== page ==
How to use relationship graphs

Relationship graphs in mergeflow show how objects (people, organizations, technologies, etc. identified by mergeflow) relate to each other.  By “relate to each other”, we mean “appear in a common context in the content of a document”.  Here we illustrate how relationship graphs work.

As topics, we selected “named entity recognition”(cf. and “social network analysis” (cf.  As data source, we selected research project descriptions from SBIR, a US government organization that funds research at small businesses (

Our questions then were (1) how companies and experts relate to each other, and (2) whether there are companies or experts who work on both topics (i.e. named entity recognition and social network analysis).

We start off by searching for “named entities” OR “social network analysis” (please click on the screenshot in order to see a larger version):

search-queryThen we group our results by “site”, and select “Company” as tag type:


Clicking on “Open graph” then opens a relationship graph in a new tab:

  • Green nodes in the graph are companies identified by mergeflow.
  • Yellow nodes are our search terms.
  • Node size is a function of the number of documents (e.g. “21st Century Technologies” is mentioned more often than “Aptima”).
  • Edge thickness is a function of the number of common contexts (e.g. “Cymfony” and “named entities” share a common context more often than “Language Weaver” and “named entities”).

Here is a screenshot of the graph; the entity classes menu is expanded already because we want to add “Person” as a further object type:


After adding the “Person” category, the graph looks like this:

company-person-graphThe graph shows, among other things, that companies and experts related to “named entities” are not connected to the ones working on “social network analysis”.

Here is how you can navigate the graph:

  • Use your mouse wheel for zooming in and out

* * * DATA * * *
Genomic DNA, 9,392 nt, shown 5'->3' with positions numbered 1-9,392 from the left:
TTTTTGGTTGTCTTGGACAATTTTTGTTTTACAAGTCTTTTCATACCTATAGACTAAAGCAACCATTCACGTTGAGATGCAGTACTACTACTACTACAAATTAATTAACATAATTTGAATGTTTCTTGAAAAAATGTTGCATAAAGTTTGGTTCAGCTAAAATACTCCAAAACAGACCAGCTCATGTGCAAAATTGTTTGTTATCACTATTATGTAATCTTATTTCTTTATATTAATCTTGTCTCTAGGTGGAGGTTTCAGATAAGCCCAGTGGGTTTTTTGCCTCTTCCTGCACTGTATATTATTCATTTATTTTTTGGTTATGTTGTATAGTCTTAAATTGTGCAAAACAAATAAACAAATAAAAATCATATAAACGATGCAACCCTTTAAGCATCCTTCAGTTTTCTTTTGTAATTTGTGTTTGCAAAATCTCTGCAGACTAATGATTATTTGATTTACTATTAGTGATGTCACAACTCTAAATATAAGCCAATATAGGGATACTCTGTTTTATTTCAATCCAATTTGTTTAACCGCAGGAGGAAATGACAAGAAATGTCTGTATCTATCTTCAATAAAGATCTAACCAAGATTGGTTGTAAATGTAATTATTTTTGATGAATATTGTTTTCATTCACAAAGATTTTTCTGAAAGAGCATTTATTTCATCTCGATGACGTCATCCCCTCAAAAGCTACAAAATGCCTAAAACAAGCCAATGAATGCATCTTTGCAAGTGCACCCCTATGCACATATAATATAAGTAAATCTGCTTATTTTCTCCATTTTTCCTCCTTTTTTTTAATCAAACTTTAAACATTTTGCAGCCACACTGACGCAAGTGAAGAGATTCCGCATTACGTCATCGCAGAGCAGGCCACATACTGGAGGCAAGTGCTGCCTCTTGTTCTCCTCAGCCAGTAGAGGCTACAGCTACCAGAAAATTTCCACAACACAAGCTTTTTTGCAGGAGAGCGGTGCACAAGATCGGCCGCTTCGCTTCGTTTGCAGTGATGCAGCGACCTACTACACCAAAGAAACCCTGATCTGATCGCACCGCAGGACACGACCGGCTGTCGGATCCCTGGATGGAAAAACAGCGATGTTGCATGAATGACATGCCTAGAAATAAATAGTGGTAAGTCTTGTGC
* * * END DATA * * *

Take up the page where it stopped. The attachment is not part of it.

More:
• Use Strg+F to search in the graph
  • Move the mouse over a node in order to see its adjacent nodes
  • Move the mouse over an edge in order to see its adjacent nodes
  • Click on a node to see documents related to the node
  • Click on an edge to see documents related to both nodes adjacent to the edge
  • Right click on a node in order to remove the node from the graph

For instance, we could use our browser’s standard search (Strg+F) to search for “applied minds” (

search-applied-mindsThen move our mouse over “APPLIED MINDS” to see its adjacent nodes:

node-mouseoverClicking on “APPLIED MINDS” opens a new tab, showing the relevant document:


Clicking on the document’s title then takes us to the source (

applied-minds-sbirOf course, now we could go back to our graph to look at the network of Applied Minds in general.  In order to do this, we first search for “applied minds” in our graph, i.e. click on the green search terms field (cf. red arrow) and replace our original search by “applied minds”:

graph-search-applied-mindsNow “applied minds” is the yellow node because it is our search query:

applied-minds-general-networkThe graph shows that Applied Minds also shares context with Northrop Grumman.  In order to see what this context was, we move our mouse over the edge connecting “applied minds” and “Northrop Grumman”…

applied-minds-northrop-grumman-edge…then click on the edge, which opens the underlying document in a new tab…

app-minds-northr-gr-doc…and, if we are interested, visit the original source (

am-ng-sbir-1The abstract of this project also describes the connection between Applied Minds and Northrop Grumman (cf. yellow highlighting in the text):